History

The 149th Fighter Wing is an F-16 flying training unit that includes a support group with a worldwide mobility commitment. The cornerstone of the 149th's flying mission is the 182d Fighter Squadron, whose role is to take pilots, either experienced aircrew or recent graduates from USAF undergraduate pilot training, and qualify them to fly and employ the F-16.

Texas ANG Information

Today's 149th Fighter Wing of the Texas Air National Guard was formed on 1 July 1960, but its origins go back to June 1943. At that time, the 396th Fighter Squadron was activated and served honorably in the European Theater during World War II. The 396th earned the Belgian Fourragere, was twice awarded the Belgian Croiz de Guerre, and was recognized with the Distinguished Unit Citation for action over Mons, France on 3 September 1944. The 396th was inactivated on 20 August 1946 and the next day redesignated the 182nd Fighter Squadron. On 6 October 1947, several World War II veterans petitioned for and won federal recognition for the squadron as an Air National Guard unit.

The 182nd began flying the F-51 "Mustang" in 1947 and accepted its first jet, the F-84E "Thunderjet" when the squadron was called to active duty during the Korean War. The squadron, as an element of the 136th Fighter Wing, was the first Air National Guard squadron to see combat during that war; the first Air National Guard unit to shoot down a MiG-15; and the first to successfully demonstrate the applicability of aerial refueling during combat.

Although the unit has experienced several reorganizations in its 45-year history, the 149th has always flown fighter aircraft. The 149th has always flown fighter aircraft. A list of the aircraft the unit has flown appears below.

Aircraft / Year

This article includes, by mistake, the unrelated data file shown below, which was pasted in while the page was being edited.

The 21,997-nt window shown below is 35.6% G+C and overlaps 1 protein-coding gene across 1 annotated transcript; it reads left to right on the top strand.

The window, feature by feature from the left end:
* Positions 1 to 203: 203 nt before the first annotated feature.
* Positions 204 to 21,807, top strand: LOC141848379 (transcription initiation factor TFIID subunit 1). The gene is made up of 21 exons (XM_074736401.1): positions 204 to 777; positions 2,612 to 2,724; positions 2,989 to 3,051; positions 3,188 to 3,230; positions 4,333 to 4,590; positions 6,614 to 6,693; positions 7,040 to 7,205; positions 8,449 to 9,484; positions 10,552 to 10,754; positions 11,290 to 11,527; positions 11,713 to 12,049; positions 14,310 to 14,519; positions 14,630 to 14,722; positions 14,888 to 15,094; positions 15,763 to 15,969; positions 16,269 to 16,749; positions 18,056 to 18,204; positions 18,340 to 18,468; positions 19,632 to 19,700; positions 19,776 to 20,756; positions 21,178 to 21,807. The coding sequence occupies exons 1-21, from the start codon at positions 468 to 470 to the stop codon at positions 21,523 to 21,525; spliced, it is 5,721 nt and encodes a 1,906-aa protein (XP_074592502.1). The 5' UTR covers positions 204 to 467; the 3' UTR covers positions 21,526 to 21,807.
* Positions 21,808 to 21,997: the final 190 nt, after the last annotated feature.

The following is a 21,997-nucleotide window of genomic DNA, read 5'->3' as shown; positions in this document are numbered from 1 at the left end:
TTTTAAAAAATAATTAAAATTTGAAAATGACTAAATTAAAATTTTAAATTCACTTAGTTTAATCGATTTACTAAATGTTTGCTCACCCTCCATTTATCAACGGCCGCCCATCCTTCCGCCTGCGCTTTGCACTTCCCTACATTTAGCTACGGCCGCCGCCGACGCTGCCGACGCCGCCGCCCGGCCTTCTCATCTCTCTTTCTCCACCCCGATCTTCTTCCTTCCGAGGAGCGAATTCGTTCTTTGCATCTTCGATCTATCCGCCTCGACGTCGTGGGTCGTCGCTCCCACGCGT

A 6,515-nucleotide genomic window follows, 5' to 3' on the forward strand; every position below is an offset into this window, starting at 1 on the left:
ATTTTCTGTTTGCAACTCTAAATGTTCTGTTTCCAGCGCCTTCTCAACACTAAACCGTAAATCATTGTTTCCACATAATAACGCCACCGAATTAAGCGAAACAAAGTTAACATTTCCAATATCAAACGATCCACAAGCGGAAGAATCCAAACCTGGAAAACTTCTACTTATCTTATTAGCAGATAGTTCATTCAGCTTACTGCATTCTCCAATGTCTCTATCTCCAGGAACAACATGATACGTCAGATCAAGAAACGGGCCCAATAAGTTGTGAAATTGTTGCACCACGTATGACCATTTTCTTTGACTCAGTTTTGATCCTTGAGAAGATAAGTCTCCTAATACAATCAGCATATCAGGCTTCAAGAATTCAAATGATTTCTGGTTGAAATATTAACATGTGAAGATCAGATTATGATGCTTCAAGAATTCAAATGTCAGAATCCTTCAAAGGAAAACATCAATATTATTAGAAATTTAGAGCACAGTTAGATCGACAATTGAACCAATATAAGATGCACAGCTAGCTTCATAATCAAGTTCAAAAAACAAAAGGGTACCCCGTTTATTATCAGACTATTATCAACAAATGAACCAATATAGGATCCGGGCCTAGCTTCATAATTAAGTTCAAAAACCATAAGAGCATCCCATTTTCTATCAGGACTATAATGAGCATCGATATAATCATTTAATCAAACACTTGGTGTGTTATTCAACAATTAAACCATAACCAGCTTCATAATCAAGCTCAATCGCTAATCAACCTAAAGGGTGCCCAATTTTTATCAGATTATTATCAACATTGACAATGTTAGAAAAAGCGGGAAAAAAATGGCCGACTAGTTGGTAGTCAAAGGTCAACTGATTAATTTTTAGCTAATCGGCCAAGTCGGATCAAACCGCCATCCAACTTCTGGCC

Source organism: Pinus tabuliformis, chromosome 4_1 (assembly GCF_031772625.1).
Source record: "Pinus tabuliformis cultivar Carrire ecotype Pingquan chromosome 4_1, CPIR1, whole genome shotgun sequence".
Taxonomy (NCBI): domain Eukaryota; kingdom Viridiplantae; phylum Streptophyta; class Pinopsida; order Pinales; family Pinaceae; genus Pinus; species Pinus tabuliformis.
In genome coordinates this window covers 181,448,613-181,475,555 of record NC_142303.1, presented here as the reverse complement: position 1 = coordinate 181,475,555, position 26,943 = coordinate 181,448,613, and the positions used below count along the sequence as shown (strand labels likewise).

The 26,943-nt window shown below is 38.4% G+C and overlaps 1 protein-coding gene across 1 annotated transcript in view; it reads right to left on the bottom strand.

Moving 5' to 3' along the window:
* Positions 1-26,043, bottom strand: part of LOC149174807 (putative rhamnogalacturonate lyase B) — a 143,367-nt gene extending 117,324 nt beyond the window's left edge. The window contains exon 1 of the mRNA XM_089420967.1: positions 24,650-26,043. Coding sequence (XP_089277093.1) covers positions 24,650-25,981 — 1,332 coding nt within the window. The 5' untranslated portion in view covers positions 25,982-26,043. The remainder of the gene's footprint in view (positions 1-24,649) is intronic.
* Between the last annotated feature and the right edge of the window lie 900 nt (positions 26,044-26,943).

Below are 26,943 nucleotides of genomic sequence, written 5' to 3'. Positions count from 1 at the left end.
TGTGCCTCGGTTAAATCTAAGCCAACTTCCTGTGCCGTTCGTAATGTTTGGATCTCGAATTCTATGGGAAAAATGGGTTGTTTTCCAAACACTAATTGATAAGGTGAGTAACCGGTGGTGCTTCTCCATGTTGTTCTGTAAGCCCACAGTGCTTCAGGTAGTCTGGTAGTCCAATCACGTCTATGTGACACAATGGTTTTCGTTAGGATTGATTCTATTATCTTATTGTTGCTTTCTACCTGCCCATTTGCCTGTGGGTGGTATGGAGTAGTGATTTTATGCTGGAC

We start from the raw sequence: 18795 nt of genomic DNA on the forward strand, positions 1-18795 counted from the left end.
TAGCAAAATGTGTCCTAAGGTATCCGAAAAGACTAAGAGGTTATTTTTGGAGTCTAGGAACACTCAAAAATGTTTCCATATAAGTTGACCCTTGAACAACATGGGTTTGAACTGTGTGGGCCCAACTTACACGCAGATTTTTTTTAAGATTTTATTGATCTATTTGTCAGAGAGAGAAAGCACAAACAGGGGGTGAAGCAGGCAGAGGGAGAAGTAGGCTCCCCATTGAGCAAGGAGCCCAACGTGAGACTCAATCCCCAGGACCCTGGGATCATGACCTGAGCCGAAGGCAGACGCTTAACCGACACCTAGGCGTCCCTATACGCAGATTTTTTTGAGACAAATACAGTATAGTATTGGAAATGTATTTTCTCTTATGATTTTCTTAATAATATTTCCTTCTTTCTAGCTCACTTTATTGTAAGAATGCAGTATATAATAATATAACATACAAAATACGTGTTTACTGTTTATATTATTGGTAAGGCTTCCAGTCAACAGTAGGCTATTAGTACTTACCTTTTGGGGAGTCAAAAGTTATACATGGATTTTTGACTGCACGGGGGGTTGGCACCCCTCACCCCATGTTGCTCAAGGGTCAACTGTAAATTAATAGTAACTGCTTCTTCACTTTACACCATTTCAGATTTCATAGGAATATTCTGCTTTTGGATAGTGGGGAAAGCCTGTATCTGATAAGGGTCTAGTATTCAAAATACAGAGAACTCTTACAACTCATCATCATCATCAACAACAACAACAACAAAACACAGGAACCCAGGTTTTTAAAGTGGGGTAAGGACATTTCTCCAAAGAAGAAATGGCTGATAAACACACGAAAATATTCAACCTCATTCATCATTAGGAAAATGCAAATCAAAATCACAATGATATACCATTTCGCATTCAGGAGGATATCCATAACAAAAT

F-51 - 1947-1950

F-84E - 1951-1952
F-80 - 1953-1955
F-86D,L - 1956-1959
F-102A - 1960-1968
F-84F - 1968-1969
F-100D - 1970-1978
F-4C - 1979-1986
F-16A - 1986-1996
F-16C/D - 1996-present

149th Fight Wing Shield

The distinctive insignia, shown in the upper left hand corner, of the "Alamo Group" reflects the unit's proud history. The blue field with the white clouds symbolizes the sky, the primary theater of Air Force operations. The red embattled base bearing a replica of the Alamo is a reference to the group's location and proud Texas military heritage. The dagger with the star, symbol of Texas, is a reminder that the group was the first Air National Guard unit to fly the F-102 "Delta Dagger" aircraft. The honors of the 396th Fighter Squadron are commemorated in the fleur-de-lis denoting World War II Distinguished Unit Citation for action in France, the Taeguk with the caltrap denoting service in the Korean War, and the rope in the colors of the Belgian Fourragere denoting the unit's World War II foreign citations.

ANG: A Short Story

The Air National Guard as we know it today -- a separate reserve component of the United States Air Force -- was a product of the politics of postwar planning and interservice rivalry during World War II. The men who planned and maneuvered for an independent postwar Air Force during World War II didn't place much faith in the reserves, especially the state-dominated National Guard.

Read More...